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Amazon’s Labor Sins Should Keep it From Contracts, Sanders Says

May 5, 2022, 6:46 PM

Democrats are looking at ways to ensure that companies they say violate labor laws, such as Amazon.com Inc., don’t receive federal contracting dollars, resurrecting an Obama-era policy that was blocked during the Trump administration.

Sen. Bernie Sanders (I-Vt.), long known for his support of workers and unions, told reporters after a Senate Budget Committee hearing Thursday that they’re “working on a number of directions to get this done.”

The question of how to bar labor and employment law violators from holding federal contracts dates back at least to the Obama administration’s Fair Pay and Safe Workplaces executive order, which Congress scrapped in 2017. Opponents dubbed the mandate—which required businesses bidding on federal contracts worth $500,000 or more to disclose labor and employment law violations, among other workplace information—the contractor “blacklisting” order.

A National Labor Relations Board judge last month found that Amazon illegally fired a worker who tried to improve the company’s Covid-19 safety protocols.

But the Biden administration and Congress must tread carefully if they aim to bring back a similar “blacklisting” policy. The Obama order was blocked by Republican lawmakers using the Congressional Review Act, which bars any “substantially” similar policies.

“There’s always a way around it if you’re strong and determined to do it,” Sanders said. “What we have to do is have the Biden administration be as aggressive as they can.”

Sanders asked President Joe Biden in an April 26 letter to ensure that federal contracts don’t go to companies engaged in “illegal anti-union activities.”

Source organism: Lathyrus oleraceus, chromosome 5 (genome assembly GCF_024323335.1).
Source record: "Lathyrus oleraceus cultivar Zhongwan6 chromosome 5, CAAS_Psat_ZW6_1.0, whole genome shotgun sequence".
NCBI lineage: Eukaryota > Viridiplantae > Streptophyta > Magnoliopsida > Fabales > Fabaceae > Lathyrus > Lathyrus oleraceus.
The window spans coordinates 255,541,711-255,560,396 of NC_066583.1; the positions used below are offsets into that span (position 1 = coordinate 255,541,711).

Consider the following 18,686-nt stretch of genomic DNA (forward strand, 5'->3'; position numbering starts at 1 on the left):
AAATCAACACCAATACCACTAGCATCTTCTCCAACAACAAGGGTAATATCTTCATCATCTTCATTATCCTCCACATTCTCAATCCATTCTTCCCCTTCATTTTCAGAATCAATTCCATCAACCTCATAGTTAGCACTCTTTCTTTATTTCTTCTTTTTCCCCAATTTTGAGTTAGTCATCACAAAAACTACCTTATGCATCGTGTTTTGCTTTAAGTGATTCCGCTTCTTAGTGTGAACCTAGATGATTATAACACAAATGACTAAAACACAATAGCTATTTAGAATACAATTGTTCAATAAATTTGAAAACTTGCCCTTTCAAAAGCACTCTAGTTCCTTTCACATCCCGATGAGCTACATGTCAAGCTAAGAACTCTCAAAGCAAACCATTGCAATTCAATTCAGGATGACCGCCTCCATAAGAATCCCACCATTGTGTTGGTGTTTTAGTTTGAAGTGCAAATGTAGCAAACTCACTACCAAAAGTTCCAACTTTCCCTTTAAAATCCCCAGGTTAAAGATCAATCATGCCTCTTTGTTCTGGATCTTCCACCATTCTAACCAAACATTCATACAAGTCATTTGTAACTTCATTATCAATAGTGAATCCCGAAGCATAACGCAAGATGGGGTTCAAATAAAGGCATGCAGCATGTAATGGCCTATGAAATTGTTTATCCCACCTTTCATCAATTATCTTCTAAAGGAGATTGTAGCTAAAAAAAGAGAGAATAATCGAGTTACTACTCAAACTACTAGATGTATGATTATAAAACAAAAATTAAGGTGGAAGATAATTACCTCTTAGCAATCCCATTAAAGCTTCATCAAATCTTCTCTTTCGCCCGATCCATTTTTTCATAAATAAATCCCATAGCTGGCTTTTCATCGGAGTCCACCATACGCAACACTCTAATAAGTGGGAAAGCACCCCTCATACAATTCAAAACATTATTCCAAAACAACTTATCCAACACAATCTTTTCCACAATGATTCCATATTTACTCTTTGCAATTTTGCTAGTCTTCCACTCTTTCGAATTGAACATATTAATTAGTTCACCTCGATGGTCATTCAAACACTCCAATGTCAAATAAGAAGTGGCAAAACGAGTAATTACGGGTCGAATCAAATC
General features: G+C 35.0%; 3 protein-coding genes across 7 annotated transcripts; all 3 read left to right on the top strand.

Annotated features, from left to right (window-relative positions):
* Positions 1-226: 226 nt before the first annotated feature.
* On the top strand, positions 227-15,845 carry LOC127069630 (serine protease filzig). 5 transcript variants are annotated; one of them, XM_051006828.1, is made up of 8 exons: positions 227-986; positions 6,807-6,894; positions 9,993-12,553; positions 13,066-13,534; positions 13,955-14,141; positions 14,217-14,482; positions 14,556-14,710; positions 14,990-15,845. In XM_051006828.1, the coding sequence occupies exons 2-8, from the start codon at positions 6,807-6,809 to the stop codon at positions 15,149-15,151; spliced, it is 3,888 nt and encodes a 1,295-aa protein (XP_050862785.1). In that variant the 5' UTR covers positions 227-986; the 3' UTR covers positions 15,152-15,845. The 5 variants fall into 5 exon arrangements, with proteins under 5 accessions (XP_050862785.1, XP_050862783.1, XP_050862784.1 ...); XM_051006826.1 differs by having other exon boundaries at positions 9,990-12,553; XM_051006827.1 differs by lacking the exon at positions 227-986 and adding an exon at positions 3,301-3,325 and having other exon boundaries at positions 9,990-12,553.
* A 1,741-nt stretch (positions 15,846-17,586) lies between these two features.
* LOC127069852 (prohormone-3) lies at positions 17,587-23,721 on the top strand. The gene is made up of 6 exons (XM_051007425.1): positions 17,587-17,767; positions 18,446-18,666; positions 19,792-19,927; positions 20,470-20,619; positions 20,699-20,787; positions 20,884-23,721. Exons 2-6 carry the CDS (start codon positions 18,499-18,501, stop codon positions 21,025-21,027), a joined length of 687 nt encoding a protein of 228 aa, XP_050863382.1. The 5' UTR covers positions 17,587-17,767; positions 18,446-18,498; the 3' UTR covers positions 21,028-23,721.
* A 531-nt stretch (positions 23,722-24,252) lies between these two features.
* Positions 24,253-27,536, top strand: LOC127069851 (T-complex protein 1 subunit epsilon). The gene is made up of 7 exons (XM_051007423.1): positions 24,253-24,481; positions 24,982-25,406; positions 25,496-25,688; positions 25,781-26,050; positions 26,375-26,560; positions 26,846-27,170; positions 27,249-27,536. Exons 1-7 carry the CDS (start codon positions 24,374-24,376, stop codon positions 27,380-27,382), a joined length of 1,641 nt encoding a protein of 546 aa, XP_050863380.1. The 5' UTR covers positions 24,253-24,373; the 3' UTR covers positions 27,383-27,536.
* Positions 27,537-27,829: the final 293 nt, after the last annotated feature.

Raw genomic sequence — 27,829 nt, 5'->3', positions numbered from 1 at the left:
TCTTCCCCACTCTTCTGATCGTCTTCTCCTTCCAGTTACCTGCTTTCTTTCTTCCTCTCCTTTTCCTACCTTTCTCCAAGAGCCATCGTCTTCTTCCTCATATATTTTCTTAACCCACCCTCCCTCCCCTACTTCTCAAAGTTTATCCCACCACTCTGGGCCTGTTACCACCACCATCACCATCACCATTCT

Amazon in Crosshairs

Many of Sanders’ questions during Thursday’s hearing focused on what he called Amazon’s “widespread” and “illegal” anti-union activity.

Amazon is grappling with an increasing number of workplace culture complaints from across the U.S. Employees have lodged 51 complaints against the company so far this year, many of which came from Amazon locations in Staten Island, N.Y., and Bessemer, Ala., where workers are organizing unions. Christian Smalls, president of the Amazon Labor Union who became widely known for his union efforts, made his public Capitol Hill debut testifying Thursday.

Smalls said federal contractors can break labor laws and get away with it, and that the process workers can use to hold companies accountable isn’t working.

“It’s not a left or a right thing, it’s not a Democrat or Republican thing—it’s a worker thing,” Smalls said.

A Bloomberg Government analysis of nonclassified contracts and announcements of classified work reveals direct and indirect government sales could exceed $3 billion annually as recent contracts take effect over the next two years. In the government’s current fiscal year alone, Amazon bagged $367 million worth of contracts spread across 93 vendors and 33 agencies, according to publicly disclosed data.

That analysis excludes Amazon’s multibillion-dollar classified contracts with the Pentagon and the intelligence community, the value of which aren’t recorded in publicly released contracting data. The calculation also excludes the office supplies and more that government agencies buy from Amazon’s web store.

Amazon didn’t respond to a request for comment on the hearing or Sanders’ allegations.

Sen. Lindsey Graham (R-S.C.), the committee’s ranking member, called the Thursday hearing “radical.”

“You’ve determined Amazon is a piece of crap company—that’s your political bias,” Graham said. “There’s a process to debar companies that engage in illegal behaviors.”

Sanders agreed with Graham that the topic of the hearing was radical.

“I make no apologies for that,” he said. “At the end of the day, I think the taxpayers of this country do not want their tax dollars going to companies that break the law and make it hard for workers to organize.”

—With assistance from Paul Murphy (Bloomberg Government) and Spencer Soper (Bloomberg News)

To contact the reporter on this story: Paige Smith in Washington at psmith@bloomberglaw.com

To contact the editor responsible for this story: Martha Mueller Neff at mmuellerneff@bloomberglaw.com